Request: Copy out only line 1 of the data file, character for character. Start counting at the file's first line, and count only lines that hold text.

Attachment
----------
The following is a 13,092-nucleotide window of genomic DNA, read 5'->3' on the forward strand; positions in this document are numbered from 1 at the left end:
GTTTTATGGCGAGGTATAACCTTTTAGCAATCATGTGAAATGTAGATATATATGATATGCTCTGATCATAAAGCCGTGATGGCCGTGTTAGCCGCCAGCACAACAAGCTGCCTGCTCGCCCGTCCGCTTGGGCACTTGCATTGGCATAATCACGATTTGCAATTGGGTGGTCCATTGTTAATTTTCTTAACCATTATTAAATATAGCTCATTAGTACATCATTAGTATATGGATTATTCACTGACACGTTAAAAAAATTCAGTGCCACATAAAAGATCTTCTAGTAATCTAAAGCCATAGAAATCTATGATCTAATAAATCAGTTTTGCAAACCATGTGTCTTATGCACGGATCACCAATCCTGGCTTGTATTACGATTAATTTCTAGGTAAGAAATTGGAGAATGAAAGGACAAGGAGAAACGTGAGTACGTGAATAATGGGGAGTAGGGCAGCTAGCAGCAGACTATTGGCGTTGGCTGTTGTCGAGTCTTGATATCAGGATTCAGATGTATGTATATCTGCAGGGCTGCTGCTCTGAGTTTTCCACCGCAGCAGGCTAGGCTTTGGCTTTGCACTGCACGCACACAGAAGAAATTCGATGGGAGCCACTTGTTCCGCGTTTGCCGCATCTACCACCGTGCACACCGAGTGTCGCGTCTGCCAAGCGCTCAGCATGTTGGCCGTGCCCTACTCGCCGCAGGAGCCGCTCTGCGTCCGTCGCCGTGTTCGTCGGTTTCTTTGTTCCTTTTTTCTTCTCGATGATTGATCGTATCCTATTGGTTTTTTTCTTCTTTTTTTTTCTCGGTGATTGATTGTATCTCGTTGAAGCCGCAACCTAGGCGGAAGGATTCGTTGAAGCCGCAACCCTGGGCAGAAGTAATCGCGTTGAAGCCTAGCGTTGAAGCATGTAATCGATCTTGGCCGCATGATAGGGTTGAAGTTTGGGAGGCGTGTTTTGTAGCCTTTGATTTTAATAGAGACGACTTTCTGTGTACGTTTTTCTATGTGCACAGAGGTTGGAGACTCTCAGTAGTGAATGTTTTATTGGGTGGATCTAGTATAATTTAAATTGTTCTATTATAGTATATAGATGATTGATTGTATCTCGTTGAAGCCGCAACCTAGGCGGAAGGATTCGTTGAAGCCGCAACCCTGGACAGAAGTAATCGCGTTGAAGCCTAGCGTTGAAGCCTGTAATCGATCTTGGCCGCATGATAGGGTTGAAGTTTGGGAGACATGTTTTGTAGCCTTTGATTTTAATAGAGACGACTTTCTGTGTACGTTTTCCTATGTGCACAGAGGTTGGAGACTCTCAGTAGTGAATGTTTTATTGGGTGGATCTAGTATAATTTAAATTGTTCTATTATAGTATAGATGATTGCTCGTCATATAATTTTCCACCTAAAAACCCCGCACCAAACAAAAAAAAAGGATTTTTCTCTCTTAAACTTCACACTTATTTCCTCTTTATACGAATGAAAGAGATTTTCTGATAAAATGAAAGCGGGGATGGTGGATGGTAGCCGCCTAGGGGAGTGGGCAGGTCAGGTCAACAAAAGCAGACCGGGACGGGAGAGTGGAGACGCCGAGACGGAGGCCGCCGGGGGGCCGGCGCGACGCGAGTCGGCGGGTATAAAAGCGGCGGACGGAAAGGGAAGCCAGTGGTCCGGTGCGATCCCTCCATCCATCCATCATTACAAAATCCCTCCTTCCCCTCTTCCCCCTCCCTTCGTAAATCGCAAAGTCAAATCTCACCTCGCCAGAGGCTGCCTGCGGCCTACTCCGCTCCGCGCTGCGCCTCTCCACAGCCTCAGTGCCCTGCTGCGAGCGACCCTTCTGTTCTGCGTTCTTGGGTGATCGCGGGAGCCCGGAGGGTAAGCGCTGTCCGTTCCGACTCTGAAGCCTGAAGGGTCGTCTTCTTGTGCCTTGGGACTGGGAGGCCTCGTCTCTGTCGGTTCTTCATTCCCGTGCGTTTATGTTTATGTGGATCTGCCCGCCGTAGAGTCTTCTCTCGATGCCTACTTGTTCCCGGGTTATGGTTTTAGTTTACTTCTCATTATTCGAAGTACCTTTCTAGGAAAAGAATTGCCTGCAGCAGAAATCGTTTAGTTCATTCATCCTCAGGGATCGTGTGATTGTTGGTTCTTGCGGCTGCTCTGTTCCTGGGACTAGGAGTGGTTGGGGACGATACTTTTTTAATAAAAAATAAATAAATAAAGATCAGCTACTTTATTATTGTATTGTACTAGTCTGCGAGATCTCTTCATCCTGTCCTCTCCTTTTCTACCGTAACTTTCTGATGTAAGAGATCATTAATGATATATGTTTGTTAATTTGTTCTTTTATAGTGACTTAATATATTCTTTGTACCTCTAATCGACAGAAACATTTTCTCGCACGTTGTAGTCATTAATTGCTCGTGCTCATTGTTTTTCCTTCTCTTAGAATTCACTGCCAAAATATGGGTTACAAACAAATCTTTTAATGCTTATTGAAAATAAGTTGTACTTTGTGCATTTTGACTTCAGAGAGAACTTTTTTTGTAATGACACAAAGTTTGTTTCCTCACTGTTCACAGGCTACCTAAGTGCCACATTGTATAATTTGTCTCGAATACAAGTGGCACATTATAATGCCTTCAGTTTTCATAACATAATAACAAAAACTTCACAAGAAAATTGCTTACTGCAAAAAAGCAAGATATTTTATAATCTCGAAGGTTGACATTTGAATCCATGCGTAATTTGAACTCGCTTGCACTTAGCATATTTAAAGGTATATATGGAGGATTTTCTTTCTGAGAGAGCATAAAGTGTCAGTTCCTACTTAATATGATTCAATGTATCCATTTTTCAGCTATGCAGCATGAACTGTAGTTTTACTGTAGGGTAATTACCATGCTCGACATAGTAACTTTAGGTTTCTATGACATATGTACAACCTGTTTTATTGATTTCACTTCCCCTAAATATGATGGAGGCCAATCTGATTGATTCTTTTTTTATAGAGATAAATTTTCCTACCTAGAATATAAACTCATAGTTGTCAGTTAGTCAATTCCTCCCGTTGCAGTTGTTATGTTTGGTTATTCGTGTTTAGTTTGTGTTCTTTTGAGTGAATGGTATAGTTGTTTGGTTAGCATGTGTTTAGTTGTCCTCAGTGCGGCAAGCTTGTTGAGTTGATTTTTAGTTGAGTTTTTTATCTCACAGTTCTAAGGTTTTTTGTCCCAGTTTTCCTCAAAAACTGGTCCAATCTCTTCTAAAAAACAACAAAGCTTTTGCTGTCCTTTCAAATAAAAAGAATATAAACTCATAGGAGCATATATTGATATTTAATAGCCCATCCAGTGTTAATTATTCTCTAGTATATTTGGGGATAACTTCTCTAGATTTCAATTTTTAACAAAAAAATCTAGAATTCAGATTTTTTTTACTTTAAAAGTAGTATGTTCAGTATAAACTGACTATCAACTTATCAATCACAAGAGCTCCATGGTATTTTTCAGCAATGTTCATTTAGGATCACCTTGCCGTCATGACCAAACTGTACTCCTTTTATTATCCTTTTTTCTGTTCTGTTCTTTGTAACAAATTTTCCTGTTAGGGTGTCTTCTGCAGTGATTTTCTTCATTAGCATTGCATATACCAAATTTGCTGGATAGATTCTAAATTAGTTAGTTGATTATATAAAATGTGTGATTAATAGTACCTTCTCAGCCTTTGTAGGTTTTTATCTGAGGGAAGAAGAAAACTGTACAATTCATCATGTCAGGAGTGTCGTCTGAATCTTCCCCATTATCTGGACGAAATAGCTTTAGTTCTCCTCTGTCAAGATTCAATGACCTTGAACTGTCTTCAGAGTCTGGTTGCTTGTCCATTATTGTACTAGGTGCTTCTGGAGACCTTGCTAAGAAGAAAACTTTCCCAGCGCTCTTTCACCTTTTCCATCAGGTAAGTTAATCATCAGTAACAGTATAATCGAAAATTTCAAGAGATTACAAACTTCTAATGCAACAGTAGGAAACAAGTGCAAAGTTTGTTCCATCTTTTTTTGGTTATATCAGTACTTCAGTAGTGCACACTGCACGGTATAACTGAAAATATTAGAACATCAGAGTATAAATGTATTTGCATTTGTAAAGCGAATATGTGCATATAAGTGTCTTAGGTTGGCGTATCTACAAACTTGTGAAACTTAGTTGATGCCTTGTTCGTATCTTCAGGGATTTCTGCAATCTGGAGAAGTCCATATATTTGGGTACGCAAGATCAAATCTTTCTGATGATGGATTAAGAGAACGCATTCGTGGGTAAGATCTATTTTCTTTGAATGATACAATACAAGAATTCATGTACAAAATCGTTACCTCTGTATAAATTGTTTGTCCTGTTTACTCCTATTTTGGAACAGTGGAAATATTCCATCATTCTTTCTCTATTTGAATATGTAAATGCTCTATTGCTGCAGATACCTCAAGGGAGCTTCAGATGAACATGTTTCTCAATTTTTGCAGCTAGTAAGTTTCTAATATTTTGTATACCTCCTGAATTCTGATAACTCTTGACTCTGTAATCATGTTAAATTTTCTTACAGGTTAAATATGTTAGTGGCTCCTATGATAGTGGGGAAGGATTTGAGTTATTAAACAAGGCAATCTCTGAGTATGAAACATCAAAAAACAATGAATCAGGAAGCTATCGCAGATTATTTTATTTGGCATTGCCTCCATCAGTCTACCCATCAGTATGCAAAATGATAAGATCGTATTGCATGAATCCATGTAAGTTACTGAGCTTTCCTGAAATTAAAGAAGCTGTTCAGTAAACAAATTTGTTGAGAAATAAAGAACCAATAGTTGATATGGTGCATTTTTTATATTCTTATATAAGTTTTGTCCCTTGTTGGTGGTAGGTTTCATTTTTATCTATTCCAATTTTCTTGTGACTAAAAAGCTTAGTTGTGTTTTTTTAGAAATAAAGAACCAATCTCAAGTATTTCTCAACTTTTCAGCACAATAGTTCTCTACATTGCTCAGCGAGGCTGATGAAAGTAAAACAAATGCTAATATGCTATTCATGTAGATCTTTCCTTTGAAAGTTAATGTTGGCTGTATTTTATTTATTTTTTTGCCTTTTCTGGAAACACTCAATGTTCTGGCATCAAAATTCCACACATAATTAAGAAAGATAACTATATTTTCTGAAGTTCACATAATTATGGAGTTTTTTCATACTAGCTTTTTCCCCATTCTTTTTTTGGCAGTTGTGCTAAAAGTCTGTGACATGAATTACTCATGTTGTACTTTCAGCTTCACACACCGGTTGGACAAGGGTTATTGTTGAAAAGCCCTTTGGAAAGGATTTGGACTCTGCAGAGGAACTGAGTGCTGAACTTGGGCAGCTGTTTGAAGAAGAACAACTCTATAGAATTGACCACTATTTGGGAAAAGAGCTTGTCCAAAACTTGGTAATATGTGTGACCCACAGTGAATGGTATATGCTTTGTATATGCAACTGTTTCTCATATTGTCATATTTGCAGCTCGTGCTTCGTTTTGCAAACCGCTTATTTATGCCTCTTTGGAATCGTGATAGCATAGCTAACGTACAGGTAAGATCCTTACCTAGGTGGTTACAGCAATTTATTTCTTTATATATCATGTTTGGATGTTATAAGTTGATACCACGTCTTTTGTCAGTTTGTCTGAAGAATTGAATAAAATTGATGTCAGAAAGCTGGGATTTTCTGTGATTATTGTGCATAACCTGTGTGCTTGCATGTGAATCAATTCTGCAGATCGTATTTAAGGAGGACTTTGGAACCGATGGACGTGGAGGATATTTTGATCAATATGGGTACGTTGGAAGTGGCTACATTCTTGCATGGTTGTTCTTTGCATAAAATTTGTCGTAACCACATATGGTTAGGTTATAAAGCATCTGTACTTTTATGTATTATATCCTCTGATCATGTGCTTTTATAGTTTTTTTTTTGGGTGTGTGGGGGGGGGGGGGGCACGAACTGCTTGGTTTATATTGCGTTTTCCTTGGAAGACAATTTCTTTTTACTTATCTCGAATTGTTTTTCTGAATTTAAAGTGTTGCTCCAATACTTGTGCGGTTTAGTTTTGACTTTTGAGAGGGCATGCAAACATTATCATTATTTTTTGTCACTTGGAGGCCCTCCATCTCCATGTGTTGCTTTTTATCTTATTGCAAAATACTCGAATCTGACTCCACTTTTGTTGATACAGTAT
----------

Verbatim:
The following is a 13,092-nucleotide window of genomic DNA, read 5'->3' on the forward strand; positions in this document are numbered from 1 at the left end: